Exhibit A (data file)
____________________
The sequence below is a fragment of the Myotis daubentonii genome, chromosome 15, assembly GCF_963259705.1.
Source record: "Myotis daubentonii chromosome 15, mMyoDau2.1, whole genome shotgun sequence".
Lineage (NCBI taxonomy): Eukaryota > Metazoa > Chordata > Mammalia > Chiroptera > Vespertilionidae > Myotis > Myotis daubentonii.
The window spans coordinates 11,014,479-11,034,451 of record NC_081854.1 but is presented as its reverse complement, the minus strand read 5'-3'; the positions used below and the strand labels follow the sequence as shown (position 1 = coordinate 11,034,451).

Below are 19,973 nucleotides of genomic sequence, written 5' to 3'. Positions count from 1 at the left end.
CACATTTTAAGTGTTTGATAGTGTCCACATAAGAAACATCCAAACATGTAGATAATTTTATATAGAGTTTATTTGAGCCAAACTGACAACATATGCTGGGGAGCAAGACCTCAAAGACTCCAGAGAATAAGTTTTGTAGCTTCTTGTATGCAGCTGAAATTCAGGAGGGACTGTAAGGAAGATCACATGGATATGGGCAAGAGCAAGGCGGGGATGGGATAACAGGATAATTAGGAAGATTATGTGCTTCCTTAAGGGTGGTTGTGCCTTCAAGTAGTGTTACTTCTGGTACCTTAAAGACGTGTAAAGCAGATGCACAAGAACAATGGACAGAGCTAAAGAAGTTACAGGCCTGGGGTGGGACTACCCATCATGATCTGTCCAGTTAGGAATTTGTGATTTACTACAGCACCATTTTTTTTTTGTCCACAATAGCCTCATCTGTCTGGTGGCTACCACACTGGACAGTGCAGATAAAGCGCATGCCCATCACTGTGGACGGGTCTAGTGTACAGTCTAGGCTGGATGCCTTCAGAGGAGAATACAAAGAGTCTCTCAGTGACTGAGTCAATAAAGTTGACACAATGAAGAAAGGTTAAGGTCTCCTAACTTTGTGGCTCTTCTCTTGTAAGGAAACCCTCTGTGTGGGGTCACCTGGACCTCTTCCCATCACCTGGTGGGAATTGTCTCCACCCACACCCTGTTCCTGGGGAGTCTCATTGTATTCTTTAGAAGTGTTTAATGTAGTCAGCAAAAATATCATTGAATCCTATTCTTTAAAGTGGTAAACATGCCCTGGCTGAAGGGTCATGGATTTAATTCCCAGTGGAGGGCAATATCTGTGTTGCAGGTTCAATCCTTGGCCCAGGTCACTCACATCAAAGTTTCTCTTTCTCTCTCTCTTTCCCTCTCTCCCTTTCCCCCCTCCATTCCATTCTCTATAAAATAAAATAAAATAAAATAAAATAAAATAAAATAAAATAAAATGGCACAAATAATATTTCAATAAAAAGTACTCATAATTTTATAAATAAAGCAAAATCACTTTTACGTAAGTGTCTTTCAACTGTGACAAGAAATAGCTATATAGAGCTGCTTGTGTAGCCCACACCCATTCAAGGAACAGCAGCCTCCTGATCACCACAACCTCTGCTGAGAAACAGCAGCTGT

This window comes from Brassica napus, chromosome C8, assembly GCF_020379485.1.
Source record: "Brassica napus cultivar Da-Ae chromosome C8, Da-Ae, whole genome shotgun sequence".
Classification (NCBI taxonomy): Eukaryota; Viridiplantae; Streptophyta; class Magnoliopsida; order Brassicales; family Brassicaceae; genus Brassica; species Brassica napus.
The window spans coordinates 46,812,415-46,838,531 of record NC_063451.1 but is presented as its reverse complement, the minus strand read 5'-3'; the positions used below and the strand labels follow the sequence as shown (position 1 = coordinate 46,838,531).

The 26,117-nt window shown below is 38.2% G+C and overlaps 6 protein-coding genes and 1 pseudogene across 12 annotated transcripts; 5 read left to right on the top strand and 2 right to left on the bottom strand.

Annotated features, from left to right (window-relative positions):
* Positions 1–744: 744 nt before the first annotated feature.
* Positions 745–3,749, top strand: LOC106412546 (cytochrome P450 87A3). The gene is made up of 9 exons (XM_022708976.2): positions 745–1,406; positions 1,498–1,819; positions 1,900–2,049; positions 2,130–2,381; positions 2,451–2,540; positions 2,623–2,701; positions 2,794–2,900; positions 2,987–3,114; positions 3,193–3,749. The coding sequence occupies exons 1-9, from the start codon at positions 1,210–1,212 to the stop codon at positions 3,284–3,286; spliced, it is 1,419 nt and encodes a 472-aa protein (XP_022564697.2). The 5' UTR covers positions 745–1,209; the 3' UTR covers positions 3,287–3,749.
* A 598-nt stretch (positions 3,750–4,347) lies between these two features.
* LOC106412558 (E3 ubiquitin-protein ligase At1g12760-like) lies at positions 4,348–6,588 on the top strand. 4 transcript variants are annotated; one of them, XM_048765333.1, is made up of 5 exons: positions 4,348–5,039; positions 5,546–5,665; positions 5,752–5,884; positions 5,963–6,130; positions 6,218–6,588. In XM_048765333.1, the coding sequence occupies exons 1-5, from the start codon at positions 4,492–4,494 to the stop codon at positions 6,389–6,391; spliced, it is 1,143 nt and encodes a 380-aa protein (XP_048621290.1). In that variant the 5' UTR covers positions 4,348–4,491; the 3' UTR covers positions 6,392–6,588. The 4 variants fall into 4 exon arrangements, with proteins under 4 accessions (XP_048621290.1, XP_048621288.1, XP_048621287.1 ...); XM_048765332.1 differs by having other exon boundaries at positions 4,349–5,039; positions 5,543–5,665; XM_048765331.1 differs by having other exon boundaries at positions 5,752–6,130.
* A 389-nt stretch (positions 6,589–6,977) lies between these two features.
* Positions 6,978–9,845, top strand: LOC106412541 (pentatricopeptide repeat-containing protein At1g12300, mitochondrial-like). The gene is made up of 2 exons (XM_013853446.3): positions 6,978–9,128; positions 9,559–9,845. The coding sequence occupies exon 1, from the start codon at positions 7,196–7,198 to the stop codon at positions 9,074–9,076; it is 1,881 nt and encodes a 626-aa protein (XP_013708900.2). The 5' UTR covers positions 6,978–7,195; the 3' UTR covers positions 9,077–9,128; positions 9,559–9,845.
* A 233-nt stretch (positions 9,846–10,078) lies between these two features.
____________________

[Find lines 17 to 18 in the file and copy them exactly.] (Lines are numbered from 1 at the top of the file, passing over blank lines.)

* A 389-nt stretch (positions 6,589–6,977) lies between these two features.
* Positions 6,978–9,845, top strand: LOC106412541 (pentatricopeptide repeat-containing protein At1g12300, mitochondrial-like). The gene is made up of 2 exons (XM_013853446.3): positions 6,978–9,128; positions 9,559–9,845. The coding sequence occupies exon 1, from the start codon at positions 7,196–7,198 to the stop codon at positions 9,074–9,076; it is 1,881 nt and encodes a 626-aa protein (XP_013708900.2). The 5' UTR covers positions 6,978–7,195; the 3' UTR covers positions 9,077–9,128; positions 9,559–9,845.